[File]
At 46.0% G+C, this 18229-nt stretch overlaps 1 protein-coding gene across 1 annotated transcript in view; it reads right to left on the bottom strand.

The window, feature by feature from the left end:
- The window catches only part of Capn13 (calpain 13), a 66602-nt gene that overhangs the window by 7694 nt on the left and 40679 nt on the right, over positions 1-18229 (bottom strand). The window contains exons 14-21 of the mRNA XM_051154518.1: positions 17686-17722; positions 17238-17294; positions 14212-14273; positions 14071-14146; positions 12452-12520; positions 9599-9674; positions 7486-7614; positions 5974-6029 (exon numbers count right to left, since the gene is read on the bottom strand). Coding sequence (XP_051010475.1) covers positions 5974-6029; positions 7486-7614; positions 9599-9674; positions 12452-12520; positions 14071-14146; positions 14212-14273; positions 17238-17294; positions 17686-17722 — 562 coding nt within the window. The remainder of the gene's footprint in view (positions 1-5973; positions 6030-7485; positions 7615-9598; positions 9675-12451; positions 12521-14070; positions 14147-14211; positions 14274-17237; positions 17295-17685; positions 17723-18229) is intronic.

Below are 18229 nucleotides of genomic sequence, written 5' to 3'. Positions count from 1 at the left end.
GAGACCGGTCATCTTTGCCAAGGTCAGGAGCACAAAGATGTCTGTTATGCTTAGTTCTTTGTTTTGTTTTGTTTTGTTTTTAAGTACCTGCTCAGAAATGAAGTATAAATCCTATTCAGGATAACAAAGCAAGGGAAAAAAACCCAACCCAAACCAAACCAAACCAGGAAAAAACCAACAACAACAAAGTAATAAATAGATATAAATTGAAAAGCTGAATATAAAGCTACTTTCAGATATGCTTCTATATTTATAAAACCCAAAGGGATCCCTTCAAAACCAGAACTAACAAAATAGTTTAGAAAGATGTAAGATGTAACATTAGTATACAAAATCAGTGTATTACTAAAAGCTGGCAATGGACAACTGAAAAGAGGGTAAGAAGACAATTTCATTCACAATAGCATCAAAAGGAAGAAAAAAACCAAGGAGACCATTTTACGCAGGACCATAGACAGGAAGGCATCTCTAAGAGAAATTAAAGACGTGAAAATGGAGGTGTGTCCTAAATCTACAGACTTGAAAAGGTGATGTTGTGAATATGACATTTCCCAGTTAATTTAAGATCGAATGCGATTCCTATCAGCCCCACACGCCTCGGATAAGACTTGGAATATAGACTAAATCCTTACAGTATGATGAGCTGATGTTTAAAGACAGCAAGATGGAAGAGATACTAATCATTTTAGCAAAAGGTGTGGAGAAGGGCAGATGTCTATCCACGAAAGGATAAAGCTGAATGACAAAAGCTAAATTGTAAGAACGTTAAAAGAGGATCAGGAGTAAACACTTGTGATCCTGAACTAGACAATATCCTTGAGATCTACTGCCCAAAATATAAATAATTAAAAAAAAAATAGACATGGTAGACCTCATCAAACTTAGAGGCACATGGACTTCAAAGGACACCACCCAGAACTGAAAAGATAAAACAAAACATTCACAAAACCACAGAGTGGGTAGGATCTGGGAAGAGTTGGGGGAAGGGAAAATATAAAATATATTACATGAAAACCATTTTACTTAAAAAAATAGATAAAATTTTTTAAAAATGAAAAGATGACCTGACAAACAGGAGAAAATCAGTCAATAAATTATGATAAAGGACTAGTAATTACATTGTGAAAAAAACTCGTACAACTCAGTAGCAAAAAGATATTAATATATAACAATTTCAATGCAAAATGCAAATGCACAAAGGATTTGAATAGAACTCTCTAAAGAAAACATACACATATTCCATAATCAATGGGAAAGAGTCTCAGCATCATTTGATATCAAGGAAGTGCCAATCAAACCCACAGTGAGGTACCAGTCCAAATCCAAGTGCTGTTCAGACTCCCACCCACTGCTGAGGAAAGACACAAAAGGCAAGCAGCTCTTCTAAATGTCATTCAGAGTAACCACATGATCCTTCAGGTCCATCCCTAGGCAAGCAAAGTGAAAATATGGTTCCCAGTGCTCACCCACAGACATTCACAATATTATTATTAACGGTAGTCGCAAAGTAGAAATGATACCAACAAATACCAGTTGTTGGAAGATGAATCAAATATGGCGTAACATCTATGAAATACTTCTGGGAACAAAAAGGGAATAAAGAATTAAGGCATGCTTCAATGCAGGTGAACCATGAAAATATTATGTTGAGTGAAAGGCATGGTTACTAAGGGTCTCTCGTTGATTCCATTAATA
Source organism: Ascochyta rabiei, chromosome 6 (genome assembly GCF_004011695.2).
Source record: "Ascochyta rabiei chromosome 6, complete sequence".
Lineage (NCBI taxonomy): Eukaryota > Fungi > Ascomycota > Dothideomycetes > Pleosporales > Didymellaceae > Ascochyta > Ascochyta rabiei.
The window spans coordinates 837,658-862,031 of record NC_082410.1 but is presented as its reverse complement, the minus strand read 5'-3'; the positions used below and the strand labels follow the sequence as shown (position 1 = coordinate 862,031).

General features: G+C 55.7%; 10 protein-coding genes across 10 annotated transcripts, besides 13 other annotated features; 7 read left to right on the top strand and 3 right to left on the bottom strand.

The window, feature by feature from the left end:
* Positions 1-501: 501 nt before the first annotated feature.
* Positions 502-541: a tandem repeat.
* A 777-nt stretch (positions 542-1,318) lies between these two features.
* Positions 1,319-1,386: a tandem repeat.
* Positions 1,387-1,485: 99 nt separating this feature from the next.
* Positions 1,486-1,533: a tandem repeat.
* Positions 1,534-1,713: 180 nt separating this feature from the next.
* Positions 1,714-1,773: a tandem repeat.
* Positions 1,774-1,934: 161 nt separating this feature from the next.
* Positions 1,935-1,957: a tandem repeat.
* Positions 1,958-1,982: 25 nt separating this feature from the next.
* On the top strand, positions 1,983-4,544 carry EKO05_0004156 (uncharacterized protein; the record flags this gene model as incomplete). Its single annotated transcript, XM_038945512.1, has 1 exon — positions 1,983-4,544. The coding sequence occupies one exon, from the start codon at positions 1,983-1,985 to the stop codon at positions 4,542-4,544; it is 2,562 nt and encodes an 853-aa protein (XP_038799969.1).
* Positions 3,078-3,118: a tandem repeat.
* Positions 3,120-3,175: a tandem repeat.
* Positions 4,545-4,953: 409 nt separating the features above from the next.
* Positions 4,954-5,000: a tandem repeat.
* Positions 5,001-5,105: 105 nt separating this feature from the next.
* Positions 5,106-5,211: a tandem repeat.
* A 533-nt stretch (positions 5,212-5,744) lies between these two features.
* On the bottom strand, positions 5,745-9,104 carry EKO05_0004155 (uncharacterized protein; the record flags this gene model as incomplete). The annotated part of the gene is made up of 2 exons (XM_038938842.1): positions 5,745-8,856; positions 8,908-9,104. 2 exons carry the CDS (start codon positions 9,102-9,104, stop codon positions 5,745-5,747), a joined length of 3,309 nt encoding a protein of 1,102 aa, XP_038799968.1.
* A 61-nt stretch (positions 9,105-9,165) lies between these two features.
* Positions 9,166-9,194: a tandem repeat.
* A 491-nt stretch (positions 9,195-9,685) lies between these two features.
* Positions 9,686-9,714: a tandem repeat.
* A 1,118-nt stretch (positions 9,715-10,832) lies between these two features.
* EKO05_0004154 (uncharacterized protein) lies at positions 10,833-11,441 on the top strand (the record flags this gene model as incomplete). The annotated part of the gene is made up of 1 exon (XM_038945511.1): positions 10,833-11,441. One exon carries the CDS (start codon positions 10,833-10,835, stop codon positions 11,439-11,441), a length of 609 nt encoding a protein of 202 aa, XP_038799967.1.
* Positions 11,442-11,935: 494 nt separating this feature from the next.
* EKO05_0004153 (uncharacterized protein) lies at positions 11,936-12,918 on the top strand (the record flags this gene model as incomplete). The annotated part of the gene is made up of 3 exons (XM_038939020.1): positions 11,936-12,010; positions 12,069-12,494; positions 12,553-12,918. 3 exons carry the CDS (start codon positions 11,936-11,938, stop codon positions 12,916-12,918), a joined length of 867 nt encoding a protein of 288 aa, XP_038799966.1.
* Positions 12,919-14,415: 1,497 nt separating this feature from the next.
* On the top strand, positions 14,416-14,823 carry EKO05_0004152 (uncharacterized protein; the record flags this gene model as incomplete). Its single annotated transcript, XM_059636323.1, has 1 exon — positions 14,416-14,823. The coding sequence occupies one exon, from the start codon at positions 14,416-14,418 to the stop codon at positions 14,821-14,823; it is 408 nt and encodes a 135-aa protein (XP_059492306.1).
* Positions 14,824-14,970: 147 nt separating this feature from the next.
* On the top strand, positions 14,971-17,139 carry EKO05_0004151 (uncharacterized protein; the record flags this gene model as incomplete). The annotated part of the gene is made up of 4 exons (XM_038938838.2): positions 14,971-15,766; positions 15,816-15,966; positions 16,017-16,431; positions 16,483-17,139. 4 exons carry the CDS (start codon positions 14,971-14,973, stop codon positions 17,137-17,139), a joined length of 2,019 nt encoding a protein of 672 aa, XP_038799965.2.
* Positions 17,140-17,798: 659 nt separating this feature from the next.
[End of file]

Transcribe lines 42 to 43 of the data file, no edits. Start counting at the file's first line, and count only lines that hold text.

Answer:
* Positions 14,824-14,970: 147 nt separating this feature from the next.
* On the top strand, positions 14,971-17,139 carry EKO05_0004151 (uncharacterized protein; the record flags this gene model as incomplete). The annotated part of the gene is made up of 4 exons (XM_038938838.2): positions 14,971-15,766; positions 15,816-15,966; positions 16,017-16,431; positions 16,483-17,139. 4 exons carry the CDS (start codon positions 14,971-14,973, stop codon positions 17,137-17,139), a joined length of 2,019 nt encoding a protein of 672 aa, XP_038799965.2.